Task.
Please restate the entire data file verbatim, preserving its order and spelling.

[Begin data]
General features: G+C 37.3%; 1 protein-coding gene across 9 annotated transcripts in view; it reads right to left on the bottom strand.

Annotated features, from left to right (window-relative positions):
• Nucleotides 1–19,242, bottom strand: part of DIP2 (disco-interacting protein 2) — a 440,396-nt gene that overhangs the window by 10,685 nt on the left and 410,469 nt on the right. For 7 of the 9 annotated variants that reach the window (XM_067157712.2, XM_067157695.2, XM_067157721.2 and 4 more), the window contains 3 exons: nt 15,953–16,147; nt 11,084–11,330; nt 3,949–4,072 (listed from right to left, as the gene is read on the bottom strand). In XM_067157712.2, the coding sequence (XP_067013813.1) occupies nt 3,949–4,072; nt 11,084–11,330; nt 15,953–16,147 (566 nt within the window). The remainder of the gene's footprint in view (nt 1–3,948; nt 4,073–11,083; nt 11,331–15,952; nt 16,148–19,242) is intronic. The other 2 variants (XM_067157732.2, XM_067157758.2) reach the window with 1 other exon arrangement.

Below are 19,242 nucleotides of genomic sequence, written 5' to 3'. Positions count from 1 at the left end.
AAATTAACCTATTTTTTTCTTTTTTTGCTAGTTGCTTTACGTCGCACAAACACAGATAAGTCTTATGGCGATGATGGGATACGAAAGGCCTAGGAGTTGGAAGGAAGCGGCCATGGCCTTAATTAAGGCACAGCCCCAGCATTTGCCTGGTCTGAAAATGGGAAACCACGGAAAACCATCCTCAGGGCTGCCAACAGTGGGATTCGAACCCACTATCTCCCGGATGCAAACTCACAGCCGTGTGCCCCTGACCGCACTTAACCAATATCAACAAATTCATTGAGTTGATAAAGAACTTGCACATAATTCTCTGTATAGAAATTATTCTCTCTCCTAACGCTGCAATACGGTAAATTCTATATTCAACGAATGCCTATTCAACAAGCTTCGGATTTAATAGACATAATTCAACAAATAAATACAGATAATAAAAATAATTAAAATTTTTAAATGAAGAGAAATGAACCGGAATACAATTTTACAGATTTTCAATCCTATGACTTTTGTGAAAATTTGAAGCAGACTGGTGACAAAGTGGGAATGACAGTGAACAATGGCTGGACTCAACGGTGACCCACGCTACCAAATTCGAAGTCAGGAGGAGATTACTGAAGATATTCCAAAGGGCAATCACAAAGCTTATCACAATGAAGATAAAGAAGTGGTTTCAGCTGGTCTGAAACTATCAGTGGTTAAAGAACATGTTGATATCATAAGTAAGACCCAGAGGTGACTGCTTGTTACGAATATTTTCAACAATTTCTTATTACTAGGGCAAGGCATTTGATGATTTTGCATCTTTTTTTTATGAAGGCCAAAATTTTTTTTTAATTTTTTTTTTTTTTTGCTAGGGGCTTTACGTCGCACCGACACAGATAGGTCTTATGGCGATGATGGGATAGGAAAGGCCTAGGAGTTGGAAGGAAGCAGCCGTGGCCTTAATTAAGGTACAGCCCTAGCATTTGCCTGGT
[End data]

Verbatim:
General features: G+C 37.3%; 1 protein-coding gene across 9 annotated transcripts in view; it reads right to left on the bottom strand.

Annotated features, from left to right (window-relative positions):
• Nucleotides 1–19,242, bottom strand: part of DIP2 (disco-interacting protein 2) — a 440,396-nt gene that overhangs the window by 10,685 nt on the left and 410,469 nt on the right. For 7 of the 9 annotated variants that reach the window (XM_067157712.2, XM_067157695.2, XM_067157721.2 and 4 more), the window contains 3 exons: nt 15,953–16,147; nt 11,084–11,330; nt 3,949–4,072 (listed from right to left, as the gene is read on the bottom strand). In XM_067157712.2, the coding sequence (XP_067013813.1) occupies nt 3,949–4,072; nt 11,084–11,330; nt 15,953–16,147 (566 nt within the window). The remainder of the gene's footprint in view (nt 1–3,948; nt 4,073–11,083; nt 11,331–15,952; nt 16,148–19,242) is intronic. The other 2 variants (XM_067157732.2, XM_067157758.2) reach the window with 1 other exon arrangement.

Below are 19,242 nucleotides of genomic sequence, written 5' to 3'. Positions count from 1 at the left end.
AAATTAACCTATTTTTTTCTTTTTTTGCTAGTTGCTTTACGTCGCACAAACACAGATAAGTCTTATGGCGATGATGGGATACGAAAGGCCTAGGAGTTGGAAGGAAGCGGCCATGGCCTTAATTAAGGCACAGCCCCAGCATTTGCCTGGTCTGAAAATGGGAAACCACGGAAAACCATCCTCAGGGCTGCCAACAGTGGGATTCGAACCCACTATCTCCCGGATGCAAACTCACAGCCGTGTGCCCCTGACCGCACTTAACCAATATCAACAAATTCATTGAGTTGATAAAGAACTTGCACATAATTCTCTGTATAGAAATTATTCTCTCTCCTAACGCTGCAATACGGTAAATTCTATATTCAACGAATGCCTATTCAACAAGCTTCGGATTTAATAGACATAATTCAACAAATAAATACAGATAATAAAAATAATTAAAATTTTTAAATGAAGAGAAATGAACCGGAATACAATTTTACAGATTTTCAATCCTATGACTTTTGTGAAAATTTGAAGCAGACTGGTGACAAAGTGGGAATGACAGTGAACAATGGCTGGACTCAACGGTGACCCACGCTACCAAATTCGAAGTCAGGAGGAGATTACTGAAGATATTCCAAAGGGCAATCACAAAGCTTATCACAATGAAGATAAAGAAGTGGTTTCAGCTGGTCTGAAACTATCAGTGGTTAAAGAACATGTTGATATCATAAGTAAGACCCAGAGGTGACTGCTTGTTACGAATATTTTCAACAATTTCTTATTACTAGGGCAAGGCATTTGATGATTTTGCATCTTTTTTTTATGAAGGCCAAAATTTTTTTTTAATTTTTTTTTTTTTTTGCTAGGGGCTTTACGTCGCACCGACACAGATAGGTCTTATGGCGATGATGGGATAGGAAAGGCCTAGGAGTTGGAAGGAAGCAGCCGTGGCCTTAATTAAGGTACAGCCCTAGCATTTGCCTGGT